Canadian Housing Next Bubble to Pop? BMO Issues Dire Report

BMO Bank of Montreal (USA) (NYSE:BMO) released a new report today showing that Canadian households are “stress tested” against rising interest rates. The bad news is that 43% of Canadians said that a 2% hike in interest rates would put them on the verge of not being able to afford their homes. Unfortunately, according to BMO Economics, interest rates are expected to rise at the beginning of next year. Here is what the report said of the Canadian housing market:

* “The majority of Canadian homeowners (57 per cent) say that they could still afford their home if interest rates were to climb by two per cent.

* However, one-in-five (20 per cent) indicated that a two per cent rise in rates would hamper their ability to afford their home; 23 per cent indicated they were unsure if a rise in rates would affect them.

* Almost half of women (49 per cent) would have trouble affording their home in the face of rising rates, while more than one-third (37 per cent) of men claimed the same” (Leger Marketing).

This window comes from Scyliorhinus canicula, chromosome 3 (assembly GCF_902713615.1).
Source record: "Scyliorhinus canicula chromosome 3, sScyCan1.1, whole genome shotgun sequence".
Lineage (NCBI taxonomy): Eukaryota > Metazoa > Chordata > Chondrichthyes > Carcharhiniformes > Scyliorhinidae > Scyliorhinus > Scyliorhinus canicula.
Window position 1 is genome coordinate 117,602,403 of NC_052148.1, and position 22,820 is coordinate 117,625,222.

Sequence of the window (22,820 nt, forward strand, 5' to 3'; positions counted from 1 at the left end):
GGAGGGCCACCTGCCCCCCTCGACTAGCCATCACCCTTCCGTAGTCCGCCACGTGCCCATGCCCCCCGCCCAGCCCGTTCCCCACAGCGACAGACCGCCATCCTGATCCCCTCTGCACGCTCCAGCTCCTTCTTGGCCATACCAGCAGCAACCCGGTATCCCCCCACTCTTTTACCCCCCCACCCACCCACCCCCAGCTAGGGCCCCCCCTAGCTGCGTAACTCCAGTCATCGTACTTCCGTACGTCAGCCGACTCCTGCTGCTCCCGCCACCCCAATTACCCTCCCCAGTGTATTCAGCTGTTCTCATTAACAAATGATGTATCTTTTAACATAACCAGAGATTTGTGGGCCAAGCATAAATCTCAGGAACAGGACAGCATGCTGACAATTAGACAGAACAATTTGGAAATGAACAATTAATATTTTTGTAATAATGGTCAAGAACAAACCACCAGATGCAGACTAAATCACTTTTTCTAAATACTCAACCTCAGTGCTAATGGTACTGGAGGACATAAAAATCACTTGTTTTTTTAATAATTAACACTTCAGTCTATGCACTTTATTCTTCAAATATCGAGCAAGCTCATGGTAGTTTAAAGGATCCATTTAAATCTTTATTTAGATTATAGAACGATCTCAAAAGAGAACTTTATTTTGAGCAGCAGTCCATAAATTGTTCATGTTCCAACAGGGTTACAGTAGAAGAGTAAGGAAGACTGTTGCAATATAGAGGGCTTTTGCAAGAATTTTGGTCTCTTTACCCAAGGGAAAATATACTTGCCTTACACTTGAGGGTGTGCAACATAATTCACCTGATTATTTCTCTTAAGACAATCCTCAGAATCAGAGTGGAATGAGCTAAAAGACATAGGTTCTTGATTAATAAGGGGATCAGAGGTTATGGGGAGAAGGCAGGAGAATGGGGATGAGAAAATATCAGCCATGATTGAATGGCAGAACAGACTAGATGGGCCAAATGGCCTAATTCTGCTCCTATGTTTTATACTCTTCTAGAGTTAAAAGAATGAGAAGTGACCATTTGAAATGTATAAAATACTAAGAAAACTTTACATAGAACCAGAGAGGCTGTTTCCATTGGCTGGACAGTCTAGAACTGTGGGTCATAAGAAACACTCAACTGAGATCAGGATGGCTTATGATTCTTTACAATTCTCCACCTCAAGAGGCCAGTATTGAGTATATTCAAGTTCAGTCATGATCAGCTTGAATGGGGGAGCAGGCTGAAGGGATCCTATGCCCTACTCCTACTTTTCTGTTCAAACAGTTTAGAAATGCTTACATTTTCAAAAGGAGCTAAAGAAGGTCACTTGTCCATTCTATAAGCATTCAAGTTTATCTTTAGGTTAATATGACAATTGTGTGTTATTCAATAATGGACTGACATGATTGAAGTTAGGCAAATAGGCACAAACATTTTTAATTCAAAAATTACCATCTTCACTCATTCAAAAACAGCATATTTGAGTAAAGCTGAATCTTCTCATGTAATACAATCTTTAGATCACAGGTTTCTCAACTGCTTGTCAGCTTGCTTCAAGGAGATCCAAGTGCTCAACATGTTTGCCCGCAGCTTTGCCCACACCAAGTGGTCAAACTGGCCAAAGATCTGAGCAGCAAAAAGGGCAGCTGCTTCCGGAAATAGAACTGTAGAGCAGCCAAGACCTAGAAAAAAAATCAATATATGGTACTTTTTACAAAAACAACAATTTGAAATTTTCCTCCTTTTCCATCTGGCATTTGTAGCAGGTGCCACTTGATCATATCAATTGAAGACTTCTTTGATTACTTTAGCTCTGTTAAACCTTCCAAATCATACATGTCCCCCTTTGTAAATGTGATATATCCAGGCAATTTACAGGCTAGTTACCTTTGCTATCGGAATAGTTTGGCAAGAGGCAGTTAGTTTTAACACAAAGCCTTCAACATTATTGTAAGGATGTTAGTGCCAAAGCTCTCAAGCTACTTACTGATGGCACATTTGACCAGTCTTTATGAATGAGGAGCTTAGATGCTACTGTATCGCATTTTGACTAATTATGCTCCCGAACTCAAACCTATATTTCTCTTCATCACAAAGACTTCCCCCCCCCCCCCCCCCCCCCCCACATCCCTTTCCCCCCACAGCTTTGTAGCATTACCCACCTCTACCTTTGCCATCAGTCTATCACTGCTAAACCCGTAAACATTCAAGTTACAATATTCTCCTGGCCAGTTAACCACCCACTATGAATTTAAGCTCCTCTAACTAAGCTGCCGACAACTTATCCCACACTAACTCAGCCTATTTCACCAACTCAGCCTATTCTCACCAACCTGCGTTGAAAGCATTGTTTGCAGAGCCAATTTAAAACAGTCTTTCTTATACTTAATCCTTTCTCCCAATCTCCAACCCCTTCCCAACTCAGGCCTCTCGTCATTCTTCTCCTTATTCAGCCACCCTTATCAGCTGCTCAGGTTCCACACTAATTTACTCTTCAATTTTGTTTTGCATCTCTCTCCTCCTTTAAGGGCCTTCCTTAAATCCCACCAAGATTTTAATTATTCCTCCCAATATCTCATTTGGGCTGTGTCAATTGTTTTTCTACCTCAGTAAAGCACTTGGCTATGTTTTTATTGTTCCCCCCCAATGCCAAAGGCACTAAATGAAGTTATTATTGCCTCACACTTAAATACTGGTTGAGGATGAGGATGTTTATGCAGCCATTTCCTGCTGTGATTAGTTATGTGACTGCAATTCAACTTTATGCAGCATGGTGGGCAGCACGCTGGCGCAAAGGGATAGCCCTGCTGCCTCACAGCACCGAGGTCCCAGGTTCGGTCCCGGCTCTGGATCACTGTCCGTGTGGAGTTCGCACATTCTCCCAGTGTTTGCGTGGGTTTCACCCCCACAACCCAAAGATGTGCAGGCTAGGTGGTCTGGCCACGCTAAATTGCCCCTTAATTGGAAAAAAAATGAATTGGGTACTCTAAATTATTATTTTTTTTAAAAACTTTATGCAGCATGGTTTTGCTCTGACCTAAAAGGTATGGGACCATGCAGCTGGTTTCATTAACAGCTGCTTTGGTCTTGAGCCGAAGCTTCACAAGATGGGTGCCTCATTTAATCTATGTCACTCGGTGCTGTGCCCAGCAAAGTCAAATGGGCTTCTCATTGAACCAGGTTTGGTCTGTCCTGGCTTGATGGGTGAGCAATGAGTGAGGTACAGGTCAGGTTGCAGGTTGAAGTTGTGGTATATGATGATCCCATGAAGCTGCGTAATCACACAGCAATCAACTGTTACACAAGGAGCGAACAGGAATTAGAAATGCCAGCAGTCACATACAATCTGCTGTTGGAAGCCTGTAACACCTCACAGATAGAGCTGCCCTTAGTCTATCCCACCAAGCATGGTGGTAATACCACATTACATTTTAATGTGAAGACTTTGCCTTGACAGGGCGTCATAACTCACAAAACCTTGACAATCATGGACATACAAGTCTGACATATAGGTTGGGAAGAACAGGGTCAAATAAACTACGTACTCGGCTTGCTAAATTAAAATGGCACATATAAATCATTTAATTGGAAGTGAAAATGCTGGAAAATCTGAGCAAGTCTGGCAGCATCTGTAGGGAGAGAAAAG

This is not a good sign for the Canadian housing market. Almost half of the country can not afford a two percent increase which could be a reality as early as next year. BMO is recommending home owners to take a 25 year amortization and stress test for mortgages with higher interest rates to see whether or not you need to adjust your spending so that you can afford your payments. The report shows the different regions that have and have not undergone a stress test for their mortgage. Interestingly, a vast majority answered either “no” or “unsure”.

Canadian home buyers need to be careful and follow the advice of their central banks and private banks to ensure that there is not a housing bubble that could drag down the economy back into a recession.

BMO gave homeowners some advice if they do not believe they will be able to make payments in a higher interest rate environment. The first was to, as stated before, get your mortgage stress tested. Next, you should consider a shorter amortization because the less time you have on your mortgage, the less you pay. Then, you may want to consider a larger down payment. The larger your down payment is, the less interest you pay throughout the mortgage. Lastly, and most importantly, always have a rainy day fund that you can pull from if life throws you surprises.